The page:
Posts for the Topic authenticity

Is almond milk fake milk?

Kate Yoder of Grist reports that the US Food and Drug Administration (FDA) is considering the matter of plant milk.  More specifically, the US dairy industry is trying to get the agency to create regulation restricting the term "milk" to the product of lactation, e.g., cow's milk.  Such a rule would ban the application of "milk" to plant-based liquids, e.g., almond milk.

Technology and authenticity in The Incredibles 2: A hidden message?

I had the pleasure to see The Incredibles 2 this weekend.  It was an enjoyable movie and a worthy sequel to the original Incredibles, in spite of the 14 years it took to bring out. (Spoiler alert!)

As with the original movie, an important theme of the sequel is the relationship between technology and the self.  The first film featured a conflict between superheroes and a hyper-technological villain named Syndrome. 

The eyes have it: Facebook to introduce a blink removal tool for online pics

An interesting piece by Sophie Werthan in Slate reports that Facebook is developing a tool to change pictures so that closed eyes appear to be open.

In technical terms, the tool employs an Artificial Intelligence technique that learns to insert realistic, open eyes where closed ones are detected in photos.  The point is to help overcome disappointment when users blink in what would otherwise be a nice picture of them.

Is basketball the same without the sound effect?

I recently discussed the matter of authenticity in connection with soymilk.  I asked: Is soymilk milk?  Fake milk? 

Is soymilk milk?

Candice Choi published an interesting article in STAT about a controversy regarding "fake milk".  Dairy producers in the USA are asking the Food and Drug Administration to crack down on products with names such as "soymilk", arguing that they are not really milk under FDA rules.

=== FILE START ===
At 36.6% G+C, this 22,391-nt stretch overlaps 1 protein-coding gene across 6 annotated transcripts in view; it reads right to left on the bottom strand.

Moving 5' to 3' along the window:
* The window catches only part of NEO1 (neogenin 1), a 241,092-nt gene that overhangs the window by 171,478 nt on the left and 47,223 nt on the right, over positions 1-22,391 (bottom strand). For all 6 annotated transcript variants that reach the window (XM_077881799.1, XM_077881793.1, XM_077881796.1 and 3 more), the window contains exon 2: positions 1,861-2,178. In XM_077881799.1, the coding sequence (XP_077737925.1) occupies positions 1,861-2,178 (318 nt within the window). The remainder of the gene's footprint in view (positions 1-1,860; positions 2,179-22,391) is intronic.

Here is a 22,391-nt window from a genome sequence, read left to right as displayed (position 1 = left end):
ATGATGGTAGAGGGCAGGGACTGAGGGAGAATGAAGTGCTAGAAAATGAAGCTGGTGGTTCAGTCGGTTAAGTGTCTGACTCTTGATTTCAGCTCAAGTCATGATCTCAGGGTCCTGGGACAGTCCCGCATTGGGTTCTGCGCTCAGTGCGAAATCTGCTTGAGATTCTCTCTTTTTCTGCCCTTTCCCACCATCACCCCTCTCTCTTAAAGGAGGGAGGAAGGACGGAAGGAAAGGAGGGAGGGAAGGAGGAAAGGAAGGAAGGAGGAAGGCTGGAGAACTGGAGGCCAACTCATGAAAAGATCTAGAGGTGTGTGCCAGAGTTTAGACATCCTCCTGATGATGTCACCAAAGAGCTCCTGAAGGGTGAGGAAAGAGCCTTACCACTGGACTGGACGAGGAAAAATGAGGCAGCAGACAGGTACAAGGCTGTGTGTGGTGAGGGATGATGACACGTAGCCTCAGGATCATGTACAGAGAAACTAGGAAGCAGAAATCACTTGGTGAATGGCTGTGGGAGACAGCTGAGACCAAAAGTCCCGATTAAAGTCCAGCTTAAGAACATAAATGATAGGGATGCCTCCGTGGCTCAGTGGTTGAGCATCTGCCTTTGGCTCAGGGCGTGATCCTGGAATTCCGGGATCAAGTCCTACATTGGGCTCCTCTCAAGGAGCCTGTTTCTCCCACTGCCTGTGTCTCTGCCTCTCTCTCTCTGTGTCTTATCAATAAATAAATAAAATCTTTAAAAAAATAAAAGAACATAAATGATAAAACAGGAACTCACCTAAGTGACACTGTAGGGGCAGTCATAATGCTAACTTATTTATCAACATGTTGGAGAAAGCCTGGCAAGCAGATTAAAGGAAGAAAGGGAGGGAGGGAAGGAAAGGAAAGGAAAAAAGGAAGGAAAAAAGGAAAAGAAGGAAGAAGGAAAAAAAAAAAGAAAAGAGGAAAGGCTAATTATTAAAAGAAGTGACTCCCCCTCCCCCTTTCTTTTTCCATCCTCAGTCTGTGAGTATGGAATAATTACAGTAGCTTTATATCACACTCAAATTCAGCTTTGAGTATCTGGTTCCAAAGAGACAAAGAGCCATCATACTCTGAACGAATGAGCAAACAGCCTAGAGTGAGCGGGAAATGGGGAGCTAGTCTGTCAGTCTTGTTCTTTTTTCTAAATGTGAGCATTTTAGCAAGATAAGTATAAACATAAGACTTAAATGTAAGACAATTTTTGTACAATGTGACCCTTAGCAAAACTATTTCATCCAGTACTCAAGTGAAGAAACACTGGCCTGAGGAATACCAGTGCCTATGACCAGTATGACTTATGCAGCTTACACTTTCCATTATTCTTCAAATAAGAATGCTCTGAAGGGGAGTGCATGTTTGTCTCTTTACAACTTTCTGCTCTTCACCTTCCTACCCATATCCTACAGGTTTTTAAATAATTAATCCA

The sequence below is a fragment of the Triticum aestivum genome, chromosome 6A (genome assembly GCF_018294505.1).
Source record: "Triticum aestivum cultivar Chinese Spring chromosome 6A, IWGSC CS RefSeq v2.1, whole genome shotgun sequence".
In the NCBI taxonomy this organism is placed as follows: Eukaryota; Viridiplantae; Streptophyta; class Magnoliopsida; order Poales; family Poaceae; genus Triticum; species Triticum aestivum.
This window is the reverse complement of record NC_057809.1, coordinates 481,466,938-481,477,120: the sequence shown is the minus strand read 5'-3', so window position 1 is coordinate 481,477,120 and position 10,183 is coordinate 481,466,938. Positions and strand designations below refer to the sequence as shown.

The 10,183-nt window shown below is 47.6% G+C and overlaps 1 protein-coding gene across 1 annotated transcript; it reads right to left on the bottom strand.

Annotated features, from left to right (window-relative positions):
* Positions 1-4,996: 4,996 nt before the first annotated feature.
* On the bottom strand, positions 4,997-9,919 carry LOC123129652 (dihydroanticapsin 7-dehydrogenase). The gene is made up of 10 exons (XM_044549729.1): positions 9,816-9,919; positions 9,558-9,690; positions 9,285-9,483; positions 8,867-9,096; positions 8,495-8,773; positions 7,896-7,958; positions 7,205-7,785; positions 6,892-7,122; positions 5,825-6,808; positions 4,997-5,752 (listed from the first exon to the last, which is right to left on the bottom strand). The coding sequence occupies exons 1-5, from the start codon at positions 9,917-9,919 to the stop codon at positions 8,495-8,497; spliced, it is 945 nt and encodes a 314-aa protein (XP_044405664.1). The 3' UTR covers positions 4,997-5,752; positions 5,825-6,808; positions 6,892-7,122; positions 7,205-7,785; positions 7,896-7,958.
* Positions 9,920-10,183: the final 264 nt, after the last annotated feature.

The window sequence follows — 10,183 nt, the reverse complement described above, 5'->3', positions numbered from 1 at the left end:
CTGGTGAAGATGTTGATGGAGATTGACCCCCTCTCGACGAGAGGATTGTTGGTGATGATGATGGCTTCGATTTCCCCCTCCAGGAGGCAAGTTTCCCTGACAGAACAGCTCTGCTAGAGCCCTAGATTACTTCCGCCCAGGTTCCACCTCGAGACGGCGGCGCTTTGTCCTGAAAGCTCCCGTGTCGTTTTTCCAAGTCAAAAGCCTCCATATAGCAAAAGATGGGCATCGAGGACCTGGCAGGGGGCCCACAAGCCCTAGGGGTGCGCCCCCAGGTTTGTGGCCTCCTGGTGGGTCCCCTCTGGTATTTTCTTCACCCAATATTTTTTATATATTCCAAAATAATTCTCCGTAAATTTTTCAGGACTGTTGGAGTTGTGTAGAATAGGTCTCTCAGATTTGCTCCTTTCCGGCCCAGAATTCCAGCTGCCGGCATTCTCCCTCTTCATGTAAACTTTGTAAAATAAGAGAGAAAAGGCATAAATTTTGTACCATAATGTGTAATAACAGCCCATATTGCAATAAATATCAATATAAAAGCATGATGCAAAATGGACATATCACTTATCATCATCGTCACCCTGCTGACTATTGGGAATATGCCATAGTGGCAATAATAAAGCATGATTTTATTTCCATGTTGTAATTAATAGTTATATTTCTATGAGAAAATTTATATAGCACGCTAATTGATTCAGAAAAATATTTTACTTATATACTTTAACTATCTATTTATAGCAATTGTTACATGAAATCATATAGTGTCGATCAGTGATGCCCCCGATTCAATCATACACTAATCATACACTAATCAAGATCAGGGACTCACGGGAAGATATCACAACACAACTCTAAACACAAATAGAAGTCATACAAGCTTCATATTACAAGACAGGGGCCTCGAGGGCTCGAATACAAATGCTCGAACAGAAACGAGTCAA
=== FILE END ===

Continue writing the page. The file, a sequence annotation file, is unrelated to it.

“Mammals produce milk, plants don’t,” said Jim Mulhern, president of the National Milk Producers Federation.

What makes a car authentic?

Mike Hanlon posted an interesting article centered on the upcoming auction of a 1952, Type 1 Volkswagen Beetle. This particular Beetle is distinguished by the fact that it has had only one owner since it was made and has been in storage for forty years.  Thus, it is in good shape with just the sort of wear that would be expected from a few years' normal usage.

It is expected to fetch between €55,000 to €80,000 ($60,000 to $85,000), considerably more than it cost the original owner.

Should people be made to do without their smartphones sometimes?

An interesting article by Alice Hopton on CBC news discusses when people might be required to do without their smartphones.

The article describes Yondr, a small pouch in which smartphones may be locked during concerts, classes, and other social gatherings.  Yondr's inventor, Graham Dugoni, argues that some people's habit of recording concerts, rather than just experiencing them unfiltered, undermines the point of such events, which is:

The ultimate tuque

John Brownlee at FastCompany describes the "ultimate tuque",  a version of the hat most associated with Canada.  Designed by Toronto design firm Frontier, the tuque aims to get this iconic piece of headgear right.

In terms of function, the Frontier tuque is designed to address many common complaints about tuques, such as scratchy material, lack of warmth, retention of sweat, and being too tight. It may be the most technotonic tuque of all time!

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